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Male occupations in parish registers

Male occupations in parish registers

Before 1841, census data are either of insufficient quality as a basis for occupational estimates or, before 1801, entirely non-existent. Fortunately, information about the gainful activities of individuals, particularly when they were men, was quite regularly recorded because local dignitaries were interested in such information, because it could be used to distinguish individuals with the same name and place of domicile, or simply because it was perceived as an integral element of a person's identity. The best systematic records of such information can undoubtedly be found in parish registers, particularly in the records of Anglican baptisms. This is especially true after so-called Rose's Act, which came into effect in January 1813. Officially called the 'Act for the Better Regulating, and Preserving of Parish and Other Registers of Births, Baptisms, Marriages and Burials in England', the express purpose of this piece of national legislation was to 'greatly facilitate the proof of pedigrees claiming to be entitled to real or personal property, and be otherwise of great public benefit and advantage'.1 It introduced standardised forms for the registration of marriages, baptisms, and burials in Anglican parish registers. The new standard form for baptisms included a space for the 'Quality, Trade or Profession' of the father of the baptised infant. Private as well as public baptisms were, from now on, to be recorded which, it was concluded, had 'evidently added to the number of Registered Baptisms'.2 Rose's Act ensured that, from 1813, historians have access to data on male occupations that cover all English and Welsh parishes. The Cambridge Group has painstakingly collected and transcribed these data, and used them as the basis for what has rightfully been called an occupational 'quasi-census' for the 1813-20 period.3

The data for this quasi-census are not perfect, but their imperfections have either merely negligible impact on the male occupational structure derived from them, or can be fairly easily corrected, as Peter Kitson et al have shown.3 Combined with the 1841 and 1851 censuses, the 1813-20 quasi-census presents historians with occupational data of unprecedented quality for the first half of the nineteenth century. The 1813-20 baptism data are vastly more occupationally precise than the social tables on which historians have relied in the past; they provide reliable information not merely on the main sectors (primary, secondary, tertiary) but also on their subsectors (textiles, retail, etcetera) and even individual occupations (weaver, grocer, etcetera). They are, like the census data, carefully codified using Wrigley's Primary-Secondary-Tertiary (PST) system, a flexible hierarchical taxonomy of occupations, allowing one to easily switch between different levels of occupational abstraction.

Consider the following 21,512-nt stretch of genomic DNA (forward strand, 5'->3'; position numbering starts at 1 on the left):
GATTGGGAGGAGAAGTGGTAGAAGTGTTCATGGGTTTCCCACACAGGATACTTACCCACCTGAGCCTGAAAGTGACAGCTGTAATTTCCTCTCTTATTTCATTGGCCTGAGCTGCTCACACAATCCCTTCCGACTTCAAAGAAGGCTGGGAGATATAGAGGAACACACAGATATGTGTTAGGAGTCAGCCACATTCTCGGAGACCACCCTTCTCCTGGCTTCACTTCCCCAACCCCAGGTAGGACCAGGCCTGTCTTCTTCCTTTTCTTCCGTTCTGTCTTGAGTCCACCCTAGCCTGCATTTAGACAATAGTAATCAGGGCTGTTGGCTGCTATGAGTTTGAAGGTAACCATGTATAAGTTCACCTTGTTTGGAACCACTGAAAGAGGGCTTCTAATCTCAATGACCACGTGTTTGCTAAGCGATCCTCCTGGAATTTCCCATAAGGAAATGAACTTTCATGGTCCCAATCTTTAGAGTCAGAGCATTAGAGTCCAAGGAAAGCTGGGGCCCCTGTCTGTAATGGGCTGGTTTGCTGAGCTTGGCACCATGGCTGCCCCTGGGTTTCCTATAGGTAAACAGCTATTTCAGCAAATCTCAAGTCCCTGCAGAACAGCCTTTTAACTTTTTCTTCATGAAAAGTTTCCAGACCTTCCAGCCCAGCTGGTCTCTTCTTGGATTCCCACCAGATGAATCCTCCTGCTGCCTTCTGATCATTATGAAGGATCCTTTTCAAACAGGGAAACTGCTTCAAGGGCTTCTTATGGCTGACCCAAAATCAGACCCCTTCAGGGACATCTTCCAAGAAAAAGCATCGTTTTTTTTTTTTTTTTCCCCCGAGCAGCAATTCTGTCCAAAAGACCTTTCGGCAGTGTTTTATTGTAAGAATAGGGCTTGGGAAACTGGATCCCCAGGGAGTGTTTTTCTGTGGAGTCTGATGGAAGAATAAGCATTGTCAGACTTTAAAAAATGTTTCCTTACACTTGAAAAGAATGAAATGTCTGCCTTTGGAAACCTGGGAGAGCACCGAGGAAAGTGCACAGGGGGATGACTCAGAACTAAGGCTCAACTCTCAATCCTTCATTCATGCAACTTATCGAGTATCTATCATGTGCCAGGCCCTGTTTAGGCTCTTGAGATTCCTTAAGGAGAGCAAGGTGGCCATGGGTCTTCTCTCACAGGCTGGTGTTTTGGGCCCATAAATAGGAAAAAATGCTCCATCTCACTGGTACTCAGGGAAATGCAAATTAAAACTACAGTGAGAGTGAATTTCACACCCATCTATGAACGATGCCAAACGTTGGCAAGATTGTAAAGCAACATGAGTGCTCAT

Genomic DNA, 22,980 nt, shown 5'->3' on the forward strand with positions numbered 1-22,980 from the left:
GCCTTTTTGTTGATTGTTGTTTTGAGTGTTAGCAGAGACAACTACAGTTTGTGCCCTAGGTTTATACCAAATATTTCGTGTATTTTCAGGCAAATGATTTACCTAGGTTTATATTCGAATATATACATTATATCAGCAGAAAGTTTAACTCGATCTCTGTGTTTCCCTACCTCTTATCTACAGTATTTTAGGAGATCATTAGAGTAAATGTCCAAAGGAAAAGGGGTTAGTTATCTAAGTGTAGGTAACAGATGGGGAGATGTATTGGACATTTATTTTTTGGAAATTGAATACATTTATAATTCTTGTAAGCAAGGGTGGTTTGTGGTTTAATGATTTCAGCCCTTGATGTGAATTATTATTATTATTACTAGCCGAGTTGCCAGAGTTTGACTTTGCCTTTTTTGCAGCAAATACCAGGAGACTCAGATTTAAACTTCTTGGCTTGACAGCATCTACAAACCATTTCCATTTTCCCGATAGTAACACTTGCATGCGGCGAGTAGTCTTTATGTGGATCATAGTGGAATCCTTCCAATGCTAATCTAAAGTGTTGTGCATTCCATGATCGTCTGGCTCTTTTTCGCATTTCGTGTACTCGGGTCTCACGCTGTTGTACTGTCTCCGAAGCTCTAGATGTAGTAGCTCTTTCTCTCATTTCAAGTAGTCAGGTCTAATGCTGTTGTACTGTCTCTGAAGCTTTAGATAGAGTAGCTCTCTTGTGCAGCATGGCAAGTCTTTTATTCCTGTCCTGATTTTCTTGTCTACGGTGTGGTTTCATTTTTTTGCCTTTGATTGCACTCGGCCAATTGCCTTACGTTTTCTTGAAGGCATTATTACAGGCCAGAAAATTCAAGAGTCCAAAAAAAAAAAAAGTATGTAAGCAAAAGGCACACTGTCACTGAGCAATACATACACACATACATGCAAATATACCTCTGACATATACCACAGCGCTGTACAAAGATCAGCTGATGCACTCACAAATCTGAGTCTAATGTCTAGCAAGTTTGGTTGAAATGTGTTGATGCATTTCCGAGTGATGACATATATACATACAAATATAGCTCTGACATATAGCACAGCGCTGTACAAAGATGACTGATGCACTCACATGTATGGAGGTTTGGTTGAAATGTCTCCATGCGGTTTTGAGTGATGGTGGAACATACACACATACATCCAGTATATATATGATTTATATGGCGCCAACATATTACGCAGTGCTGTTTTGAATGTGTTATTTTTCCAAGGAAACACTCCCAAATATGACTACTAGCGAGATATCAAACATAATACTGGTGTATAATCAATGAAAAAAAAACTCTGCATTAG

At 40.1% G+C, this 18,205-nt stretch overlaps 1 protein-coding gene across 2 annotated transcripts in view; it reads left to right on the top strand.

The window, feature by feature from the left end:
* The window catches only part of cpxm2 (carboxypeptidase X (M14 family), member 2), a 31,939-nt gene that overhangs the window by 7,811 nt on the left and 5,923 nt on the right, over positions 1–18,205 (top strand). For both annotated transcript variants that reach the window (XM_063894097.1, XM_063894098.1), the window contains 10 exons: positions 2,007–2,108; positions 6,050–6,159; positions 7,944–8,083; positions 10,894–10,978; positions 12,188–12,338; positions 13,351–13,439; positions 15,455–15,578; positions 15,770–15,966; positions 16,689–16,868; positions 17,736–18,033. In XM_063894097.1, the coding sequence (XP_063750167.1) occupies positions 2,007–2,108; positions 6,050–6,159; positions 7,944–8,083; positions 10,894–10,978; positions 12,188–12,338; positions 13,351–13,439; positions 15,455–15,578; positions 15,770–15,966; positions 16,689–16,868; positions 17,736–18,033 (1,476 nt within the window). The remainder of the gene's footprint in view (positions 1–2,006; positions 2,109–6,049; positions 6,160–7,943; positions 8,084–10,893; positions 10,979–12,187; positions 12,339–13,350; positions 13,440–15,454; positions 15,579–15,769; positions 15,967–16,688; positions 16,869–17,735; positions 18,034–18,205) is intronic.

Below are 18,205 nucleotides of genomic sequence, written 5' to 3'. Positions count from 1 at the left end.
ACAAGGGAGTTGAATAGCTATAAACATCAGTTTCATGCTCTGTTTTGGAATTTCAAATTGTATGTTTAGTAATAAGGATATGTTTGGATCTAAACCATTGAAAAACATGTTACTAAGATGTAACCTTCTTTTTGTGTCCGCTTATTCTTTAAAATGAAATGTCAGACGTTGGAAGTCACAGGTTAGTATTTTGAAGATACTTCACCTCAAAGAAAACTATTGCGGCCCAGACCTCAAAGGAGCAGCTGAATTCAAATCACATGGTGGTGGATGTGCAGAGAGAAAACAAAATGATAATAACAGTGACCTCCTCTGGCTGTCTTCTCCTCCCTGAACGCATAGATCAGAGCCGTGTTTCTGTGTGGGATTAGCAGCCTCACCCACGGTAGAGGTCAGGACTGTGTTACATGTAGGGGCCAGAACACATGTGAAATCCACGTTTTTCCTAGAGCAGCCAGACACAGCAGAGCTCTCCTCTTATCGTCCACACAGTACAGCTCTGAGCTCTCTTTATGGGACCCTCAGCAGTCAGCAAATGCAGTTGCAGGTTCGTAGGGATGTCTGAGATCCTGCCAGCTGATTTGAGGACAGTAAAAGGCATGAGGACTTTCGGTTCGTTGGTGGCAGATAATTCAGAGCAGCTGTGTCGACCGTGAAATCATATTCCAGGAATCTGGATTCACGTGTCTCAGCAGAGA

Furthermore, their coverage is essentially universal and so geographically fine-grained that it allows for occupational analyses not only at the level of the entire country, but also for individual counties, hundreds, census registration districts, or even parishes and chapelries. Much of the discussion on long-run economic developments and the industrial revolution has been focused on the national level, since that is the level at which the national accounts approach delivers its insights. Quantitative occupational data at sub-national levels offer the opportunity to put spatial relationships back in the consideration of long-run economic development and the industrial revolution. Crafts and Harley rightly noted that 'regional development varied considerably and that exploring this diversity offers the potential of a set of quite different and valuable insights into the experience of the industrial revolution.'4 Using occupational information to generate a quantitative understanding of regional developments is therefore one of the great promises of the Occupational Structure project. For that reason, all of the Group's occupational data – including those from parish registers – have been meticulously linked to a geographical information system (GIS), developed by members of the Group and in particular by Max Satchel, building on the work of Roger Kain and Richard Oliver and an earlier historical GIS by Humphrey Southall and Nick Burton.5

Prior to Rose's Act, baptism records also occasionally recorded the father's occupation, if the local rector or bishop felt such information was valuable. All 11,400 Anglican parish registers were meticulously searched for such records by research assistants employed by the Cambridge Group, providing the basis for the Group's pre-1813 occupational structure estimates. Only parishes in which occupations were recorded in at least ninety-five per cent of baptisms for which an occupation could be expected – so, for example, excluding illegitimate children – were included, to ensure the data are reliable. As with the census data and the 1813-20 data, these earlier parish register data were codified geographically and occupationally.

This resulted in three subsets of parish register data, one for the early eighteenth century (c.1710), one for the middle (c.1755), and one for the end of that century (c.1785).6 In their recent chapter in the Cambridge Economic History of Modern Britain (CEHMB), Shaw-Taylor and Wrigley used the data from the first of these subsets to generate estimates for the early eighteenth century male occupational structure for England and Wales and for two regional clusters of counties, at the sectoral and sub-sectoral level.7

That is not to say that parish registers do not suffer from limitations. An obvious weakness of the information provided by Anglican baptism registers is that the occupations of mothers were not recorded. They therefore only serve as a basis for documenting the male occupational structure. But even then, baptism registers only provide occupational information for a sample of parishes before Rose's Act. Coverage was particularly low for the mid and late eighteenth century, as shown in Map 1, and close to non-existent outside London before 1700.